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More for less, how to succeed professionally without working harder

by Guest Writter
Corrie Shanahan, Author, Do it, Mean it, Be it. The Keys to Achieve Success, Happiness and Everything You Deserve at Work and in Life 

In my new book “Do it, Mean it, Be it. The Keys to Achieve Success, Happiness and Everything You Deserve at Work and in Life” I describe the strategies and secrets of people who are not only extremely successful but who also have a life. Why? Because I believe the two are not mutually exclusive. I believe it’s possible to do a great job, be rewarded for it, and also have fun. And if you’re not doing that, what’s the point? I interview a number of CEOs in the book and here are some of the things they had in common about getting more done, in less time.

Seven things you can start doing today:

Actually apply the 80 percent rule
Eighty percent really is enough. The amount of time you spend on that remaining 20 percent is always greater than the time spent on the 80 percent and it NEVER makes a significant difference to the outcome. So stop at 80 percent and move on.

Delegate and see what happens
Too many of my coaching clients say they can’t delegate because the only people to whom they could delegate would make a mess of things. Whose fault is that? If you can’t develop people, that’s on you as a leader. If they really can’t do the job, that’s also on you to move them on. If you don’t have the authority to do that, you need to bring it to the attention of someone who can. Who are you helping by carrying water for others?

Speed is king
It is far better to be fast and responsive than to be perfect. The quicker you give me that information or start moving that project along, the better. You can send a shorter memo, if you send it sooner. The longer you leave your response, the more the client or your boss expects it to contain. Speed and brevity are your allies.

Discipline drives momentum
Getting started on a task generates its own momentum and helps your creative thinking. When I was writing my book, I assigned one hour a day to writing part of a chapter. Regardless my mood or level of inspiration, I had to sit down and write 750 words. The hardest part is literally sitting down and starting the first sentence. After that, your brain kicks in and the thoughts flow. This applies to all tasks. Give yourself the gift of discipline and you’ll be rewarded by momentum.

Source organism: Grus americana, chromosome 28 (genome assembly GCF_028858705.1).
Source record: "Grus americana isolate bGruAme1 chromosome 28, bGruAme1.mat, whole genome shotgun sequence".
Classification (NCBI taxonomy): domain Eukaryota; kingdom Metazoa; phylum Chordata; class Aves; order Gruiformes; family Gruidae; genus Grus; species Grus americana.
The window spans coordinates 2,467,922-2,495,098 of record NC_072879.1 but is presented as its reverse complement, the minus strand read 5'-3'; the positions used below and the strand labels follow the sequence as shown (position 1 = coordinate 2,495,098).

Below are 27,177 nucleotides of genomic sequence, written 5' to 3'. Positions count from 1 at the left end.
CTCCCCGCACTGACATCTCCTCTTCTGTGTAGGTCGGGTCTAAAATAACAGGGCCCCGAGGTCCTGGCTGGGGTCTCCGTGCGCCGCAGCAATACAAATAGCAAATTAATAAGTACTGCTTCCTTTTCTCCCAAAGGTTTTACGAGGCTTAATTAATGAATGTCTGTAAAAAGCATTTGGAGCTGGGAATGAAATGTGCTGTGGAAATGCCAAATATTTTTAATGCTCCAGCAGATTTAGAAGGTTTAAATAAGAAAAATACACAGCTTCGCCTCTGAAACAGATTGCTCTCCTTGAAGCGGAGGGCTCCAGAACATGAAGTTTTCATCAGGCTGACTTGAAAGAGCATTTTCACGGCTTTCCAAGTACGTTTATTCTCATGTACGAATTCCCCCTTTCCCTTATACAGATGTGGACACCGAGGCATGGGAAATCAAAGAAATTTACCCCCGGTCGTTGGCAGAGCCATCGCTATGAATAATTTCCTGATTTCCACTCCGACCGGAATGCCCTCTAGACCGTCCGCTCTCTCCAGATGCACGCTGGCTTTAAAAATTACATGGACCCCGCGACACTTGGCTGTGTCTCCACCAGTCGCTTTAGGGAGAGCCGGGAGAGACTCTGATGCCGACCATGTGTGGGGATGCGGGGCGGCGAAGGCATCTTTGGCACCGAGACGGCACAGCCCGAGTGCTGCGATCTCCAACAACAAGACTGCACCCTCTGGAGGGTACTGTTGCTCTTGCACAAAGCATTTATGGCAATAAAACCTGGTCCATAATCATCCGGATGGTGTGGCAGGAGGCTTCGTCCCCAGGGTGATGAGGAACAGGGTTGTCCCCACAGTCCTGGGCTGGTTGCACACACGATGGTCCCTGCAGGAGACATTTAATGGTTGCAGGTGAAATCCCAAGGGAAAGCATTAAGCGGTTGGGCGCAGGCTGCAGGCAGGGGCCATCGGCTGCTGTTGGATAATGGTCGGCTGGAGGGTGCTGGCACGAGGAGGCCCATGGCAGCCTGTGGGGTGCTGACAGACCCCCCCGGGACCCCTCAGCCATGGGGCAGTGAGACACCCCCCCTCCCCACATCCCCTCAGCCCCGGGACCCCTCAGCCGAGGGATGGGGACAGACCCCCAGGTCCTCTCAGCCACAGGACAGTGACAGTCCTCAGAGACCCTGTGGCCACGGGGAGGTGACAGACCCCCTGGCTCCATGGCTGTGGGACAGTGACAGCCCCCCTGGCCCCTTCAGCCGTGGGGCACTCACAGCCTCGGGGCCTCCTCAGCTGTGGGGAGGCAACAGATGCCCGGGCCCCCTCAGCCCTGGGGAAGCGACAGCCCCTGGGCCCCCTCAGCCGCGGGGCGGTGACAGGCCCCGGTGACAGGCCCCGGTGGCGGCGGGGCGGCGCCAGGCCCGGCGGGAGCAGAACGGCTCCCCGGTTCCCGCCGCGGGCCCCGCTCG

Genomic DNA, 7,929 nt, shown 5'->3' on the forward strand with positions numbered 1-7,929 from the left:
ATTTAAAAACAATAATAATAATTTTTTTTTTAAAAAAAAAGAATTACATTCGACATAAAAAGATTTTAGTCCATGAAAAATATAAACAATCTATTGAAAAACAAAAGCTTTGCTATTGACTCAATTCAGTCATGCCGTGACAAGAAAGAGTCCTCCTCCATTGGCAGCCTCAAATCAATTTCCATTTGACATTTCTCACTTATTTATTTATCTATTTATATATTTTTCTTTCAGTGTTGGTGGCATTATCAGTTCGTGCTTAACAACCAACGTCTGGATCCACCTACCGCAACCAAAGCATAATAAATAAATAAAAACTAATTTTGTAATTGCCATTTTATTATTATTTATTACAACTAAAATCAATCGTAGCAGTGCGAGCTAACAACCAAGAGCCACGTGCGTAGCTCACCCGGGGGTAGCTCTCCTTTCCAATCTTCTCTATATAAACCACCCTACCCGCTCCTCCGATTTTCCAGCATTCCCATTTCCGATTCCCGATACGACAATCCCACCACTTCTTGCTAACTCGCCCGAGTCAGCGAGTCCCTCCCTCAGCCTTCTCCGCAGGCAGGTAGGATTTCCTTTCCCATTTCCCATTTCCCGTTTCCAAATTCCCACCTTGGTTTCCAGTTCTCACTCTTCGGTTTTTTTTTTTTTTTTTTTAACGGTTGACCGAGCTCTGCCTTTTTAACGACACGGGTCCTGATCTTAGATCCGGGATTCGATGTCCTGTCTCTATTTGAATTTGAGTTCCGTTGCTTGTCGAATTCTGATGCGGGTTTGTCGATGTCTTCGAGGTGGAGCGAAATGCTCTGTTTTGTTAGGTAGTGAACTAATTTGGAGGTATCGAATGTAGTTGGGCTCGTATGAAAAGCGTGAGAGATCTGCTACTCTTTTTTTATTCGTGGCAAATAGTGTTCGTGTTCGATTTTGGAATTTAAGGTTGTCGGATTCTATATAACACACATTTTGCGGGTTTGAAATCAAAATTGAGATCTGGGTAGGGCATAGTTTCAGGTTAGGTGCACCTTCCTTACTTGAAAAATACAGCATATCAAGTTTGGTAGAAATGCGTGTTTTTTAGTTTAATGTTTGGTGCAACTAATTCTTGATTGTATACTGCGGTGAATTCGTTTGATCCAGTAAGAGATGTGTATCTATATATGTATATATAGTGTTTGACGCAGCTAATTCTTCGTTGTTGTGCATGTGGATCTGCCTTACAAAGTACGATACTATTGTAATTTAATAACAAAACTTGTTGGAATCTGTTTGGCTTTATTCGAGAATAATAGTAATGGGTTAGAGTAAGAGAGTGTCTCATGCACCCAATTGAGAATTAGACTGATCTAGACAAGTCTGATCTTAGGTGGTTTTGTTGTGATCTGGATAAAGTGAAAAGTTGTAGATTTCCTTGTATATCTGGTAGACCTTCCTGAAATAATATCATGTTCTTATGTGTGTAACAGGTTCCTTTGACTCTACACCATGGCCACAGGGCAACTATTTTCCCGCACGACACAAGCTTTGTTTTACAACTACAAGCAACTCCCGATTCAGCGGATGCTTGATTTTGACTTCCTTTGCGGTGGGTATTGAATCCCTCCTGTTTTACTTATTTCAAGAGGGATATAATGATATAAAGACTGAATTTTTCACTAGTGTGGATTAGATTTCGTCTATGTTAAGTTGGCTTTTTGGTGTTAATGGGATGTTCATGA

Leave early
Everyone knows this to be true. You can’t be as productive at the end of the day as at the beginning. Your brain is tired. Your energy is low. If you need to, crank out some administrative tasks that require little thought, but set a time limit to them. Then leave. You will be better served by getting outside, taking some exercise or seeing a friend. There’s a reason you have some of your best ideas in the shower or while on that run. Your brain is free to percolate and come up with something useful.

Vacation and status
Americans take less vacation than anyone else on the planet. And no, that doesn’t mean they are more productive or happier than their peers in Europe, Australia or Canada. Executives in those countries feel they have earned the right to enjoy themselves and spend time with their families. The CEOs here that I interviewed were convinced that status was no longer about saying how busy you are and not taking vacation. Instead it was about being able to brag about the extraordinary experiences you had while cycling through Vietnam or what you’re doing in your latest philanthropic venture. They said that the reward of getting ahead was to have more time, not more work. You can do that by adopting some of their advice above.


About the Author

Corrie Shanahan is the author of Do it, Mean it, Be it. The Keys to Achieve Success, Happiness and Everything You Deserve at Work and in Life (Career Press). Corrie is an expert in helping organizations and individuals rapidly improve performance and productivity. Her clients include leaders at Mars Inc., Discovery Communications, UNICEF, Deloitte, the World Bank and IMF.

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